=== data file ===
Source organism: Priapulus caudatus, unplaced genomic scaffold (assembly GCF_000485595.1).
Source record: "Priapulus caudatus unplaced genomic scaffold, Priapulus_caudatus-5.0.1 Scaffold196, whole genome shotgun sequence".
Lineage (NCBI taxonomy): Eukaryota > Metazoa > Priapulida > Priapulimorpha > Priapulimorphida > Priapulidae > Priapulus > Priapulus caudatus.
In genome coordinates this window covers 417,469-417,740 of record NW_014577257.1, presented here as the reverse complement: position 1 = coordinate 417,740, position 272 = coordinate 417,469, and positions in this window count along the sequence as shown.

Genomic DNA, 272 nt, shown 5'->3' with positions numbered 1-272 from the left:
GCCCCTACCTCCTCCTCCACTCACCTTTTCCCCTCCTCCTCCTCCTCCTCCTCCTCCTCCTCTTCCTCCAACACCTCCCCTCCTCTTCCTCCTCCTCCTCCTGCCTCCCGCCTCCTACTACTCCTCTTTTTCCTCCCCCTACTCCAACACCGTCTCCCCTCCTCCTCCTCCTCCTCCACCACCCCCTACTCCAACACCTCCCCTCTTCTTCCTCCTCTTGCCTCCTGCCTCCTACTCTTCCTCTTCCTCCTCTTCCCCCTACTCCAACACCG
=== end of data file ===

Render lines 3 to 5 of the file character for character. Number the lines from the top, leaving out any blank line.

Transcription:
Lineage (NCBI taxonomy): Eukaryota > Metazoa > Priapulida > Priapulimorpha > Priapulimorphida > Priapulidae > Priapulus > Priapulus caudatus.
In genome coordinates this window covers 417,469-417,740 of record NW_014577257.1, presented here as the reverse complement: position 1 = coordinate 417,740, position 272 = coordinate 417,469, and positions in this window count along the sequence as shown.

Genomic DNA, 272 nt, shown 5'->3' with positions numbered 1-272 from the left: